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13th August – Editorials/Opinions Analyses

Contents

  1. A self-reliant foreign policy
  2. More than a vaccine, it is about vaccination
  3. What is the Perseids meteor shower?
  4. Why anti-defection law has failed its purpose?
  5. Who is Assamese?

A SELF-RELIANT FOREIGN POLICY

Focus: GS-II International Relations

Introduction

Self-reliance is the theme of India’s 74th Independence Day.

  • This concept is commonly associated with the economy and production of key goods and services within the country in light of the global ‘supply shock’ caused by the pandemic, but it also has a parallel dimension in the domain of foreign policy.
  • If the domestic goal is to reduce dependence on imports for critical commodities, the foreign policy corollary is to recalibrate the time-tested axiom of ‘strategic autonomy’.

Flexibility: Instances of foreign help

  • During the 1962 war with China Prime Minister Jawaharlal Nehru, had to appeal to the U.S. for emergency military aid to stave off the Chinese (despite the non-alignment movement).
  • In the build-up to the 1971 war with Pakistan, Prime Minister Indira Gandhi had to enter a Treaty of Peace, Friendship and Cooperation with the Soviet Union to ward off both China and the U.S.
  • In Kargil in 1999, India welcomed a direct intervention by the U.S. to force Pakistan to back down.
  • In these circumstances India secured its freedom, sovereignty and territorial integrity by manoeuvering the great power equations and playing the realpolitik game.

It is important to note that – India is a sovereign country and Independent India has never been subordinated to a foreign hegemon. The treaties or agreements that India enters into does NOT make India any less autonomous.

The essence of self-reliance

In the threat environment marked by a pushy China, which the U.S. is now beginning to confront frontally, India should aim to stay as an independent power centre by means of intensified cooperation with middle powers in Asia and around the world.

Cannot go ‘All-in’ with the U.S.

For India, which values freedom, placing all its eggs in the U.S. basket to counterbalance China would be an error, as that can constrict India’s options in other theatres of national interest such as its ties with Iran and Russia and efforts to speed up indigenous defence modernisation.

Way Forward

  • Diversification is the essence of self-reliance.
  • A wide basket of strategic partners, including the U.S., with a sharper focus on constraining China, is a viable diplomatic way forward in the current emerging multipolar world order.
  • We are free and self-reliant not through isolation or alliance with one great power, but only in variable combinations with several like-minded partners.
  • It may be time to maximise its potential of ‘multi-vector’ foreign policy that India is familiar with.

In simple terms “multi-vector foreign policy” means the development of predictable and friendly relationships with all countries that play a significant role in global politics and represent practical interest for the country.

Example: Kazakhstan has a “multi-vector” foreign policy, i.e. a triangulation between the major powers of Russia, China and the US.

-Source: The Hindu


MORE THAN A VACCINE, IT IS ABOUT VACCINATION

Focus: GS-II Science and Technology

Introduction

  • Globally, innumerable vaccine trials are progressing; in India, two candidates have advanced considerably.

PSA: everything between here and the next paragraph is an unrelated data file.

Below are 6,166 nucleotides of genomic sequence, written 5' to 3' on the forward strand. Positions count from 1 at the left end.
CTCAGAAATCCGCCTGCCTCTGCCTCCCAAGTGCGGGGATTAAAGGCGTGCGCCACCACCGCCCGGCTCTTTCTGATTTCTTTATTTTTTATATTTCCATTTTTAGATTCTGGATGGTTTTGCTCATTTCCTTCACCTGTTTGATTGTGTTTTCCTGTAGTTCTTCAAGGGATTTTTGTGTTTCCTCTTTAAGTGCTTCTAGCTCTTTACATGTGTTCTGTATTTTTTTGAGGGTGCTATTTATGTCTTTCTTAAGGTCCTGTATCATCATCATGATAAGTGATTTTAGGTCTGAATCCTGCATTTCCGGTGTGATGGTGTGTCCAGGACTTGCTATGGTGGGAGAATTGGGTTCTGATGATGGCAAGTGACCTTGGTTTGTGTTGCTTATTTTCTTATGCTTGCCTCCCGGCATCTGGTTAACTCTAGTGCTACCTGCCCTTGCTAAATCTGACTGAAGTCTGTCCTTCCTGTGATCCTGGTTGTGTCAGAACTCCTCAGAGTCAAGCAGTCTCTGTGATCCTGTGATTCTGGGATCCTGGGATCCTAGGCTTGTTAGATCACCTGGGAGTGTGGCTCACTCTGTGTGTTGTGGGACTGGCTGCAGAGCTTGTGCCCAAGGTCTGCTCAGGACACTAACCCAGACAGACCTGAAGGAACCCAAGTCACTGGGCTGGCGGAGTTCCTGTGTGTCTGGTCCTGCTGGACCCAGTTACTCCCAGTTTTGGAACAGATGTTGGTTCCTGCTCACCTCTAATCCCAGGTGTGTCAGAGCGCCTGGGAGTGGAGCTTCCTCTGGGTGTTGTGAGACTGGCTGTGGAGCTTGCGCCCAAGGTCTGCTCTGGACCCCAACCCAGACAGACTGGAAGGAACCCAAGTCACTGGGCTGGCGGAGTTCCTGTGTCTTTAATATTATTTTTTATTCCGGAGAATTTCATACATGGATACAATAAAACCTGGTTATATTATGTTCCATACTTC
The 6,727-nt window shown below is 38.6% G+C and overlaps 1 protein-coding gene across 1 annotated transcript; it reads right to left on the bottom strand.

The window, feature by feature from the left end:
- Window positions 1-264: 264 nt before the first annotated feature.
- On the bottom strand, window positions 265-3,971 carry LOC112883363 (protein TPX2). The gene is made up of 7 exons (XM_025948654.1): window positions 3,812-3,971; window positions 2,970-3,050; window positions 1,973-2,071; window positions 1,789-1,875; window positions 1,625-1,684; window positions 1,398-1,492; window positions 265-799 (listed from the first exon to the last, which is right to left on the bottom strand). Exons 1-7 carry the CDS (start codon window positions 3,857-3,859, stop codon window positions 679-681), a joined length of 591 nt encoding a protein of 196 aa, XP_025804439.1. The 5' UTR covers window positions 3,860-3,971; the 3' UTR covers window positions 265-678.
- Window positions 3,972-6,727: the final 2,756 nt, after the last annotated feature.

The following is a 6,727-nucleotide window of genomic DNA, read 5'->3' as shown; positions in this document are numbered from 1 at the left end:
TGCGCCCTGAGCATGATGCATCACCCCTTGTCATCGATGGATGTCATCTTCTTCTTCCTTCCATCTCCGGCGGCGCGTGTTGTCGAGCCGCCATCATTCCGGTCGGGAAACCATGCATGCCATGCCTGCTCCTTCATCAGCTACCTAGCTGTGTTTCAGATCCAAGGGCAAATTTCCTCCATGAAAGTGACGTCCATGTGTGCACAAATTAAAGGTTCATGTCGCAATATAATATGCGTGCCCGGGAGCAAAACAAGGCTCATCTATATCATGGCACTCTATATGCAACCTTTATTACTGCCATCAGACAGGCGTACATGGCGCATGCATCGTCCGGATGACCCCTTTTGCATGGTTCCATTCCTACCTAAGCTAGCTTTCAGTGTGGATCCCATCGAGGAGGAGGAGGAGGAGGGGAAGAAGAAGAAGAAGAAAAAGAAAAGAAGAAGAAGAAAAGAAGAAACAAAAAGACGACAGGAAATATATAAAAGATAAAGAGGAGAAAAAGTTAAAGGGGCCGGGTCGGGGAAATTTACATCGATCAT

• Gavi, the global vaccine alliance, created COVAX — a funding facility to ensure up-scaling vaccine production and its access to low income countries as soon as regulatory approvals emerge.
  • India’s Universal Immunisation Programme is a vaccine-delivery platform for children and pregnant women, funded by the central government but implemented by State governments.

Taking up Vaccines in Excess

Some wealthy nations made bilateral financial agreements with manufacturers in order to stockpile vaccines.

Global public good should not be hijacked by wealthy nations.

Define policy for clarity

  • The first step is policy definition leading to a plan of action blueprint. The time to create them is now — it costs nothing, but will save time when a vaccine becomes available.
  • Vaccine availability will be limited at first, when we must ensure that those on the priority list receive it.
  • Area-wise estimates of the numbers who need vaccination on a priority basis are necessary and it can be the duty of State governments to capture all such data.
  • All those who must rebuild essential activities, i.e. economic, educational, trade, transport, sociocultural and religious, must be protected.
  • With India’s notable representation in decision-making bodies of the World Health Organization, India is uniquely positioned to play a crucial role in advocating global eradication of COVID-19.

Getting a plan ready

  • We need a vaccine-delivery platform to fulfil all such needs.
  • A practical method is vaccination camps, supervised by a medical officer, staffed by health management and local government, and having the list of people who need vaccination.
  • Phase 3 trial is usually in healthy volunteers, hence efficacy and safety profile in others will not be available when a vaccine is rolled out.
  • Some countries require that a proportion of volunteers should be the elderly and the vulnerable so that senior citizens and those with co-morbidities are vaccinated by/on priority.
  • The vaccine regulatory agency should take a call on the special question of vaccine safety during pregnancy.

-Source: The Hindu


WHAT IS THE PERSEIDS METEOR SHOWER?

Focus: Prelims, GS-III Science and Technology

Introduction

The Perseids meteor shower is going to be active in August 2020, and the annual celestial event is considered the best meteor shower.

What are meteor showers?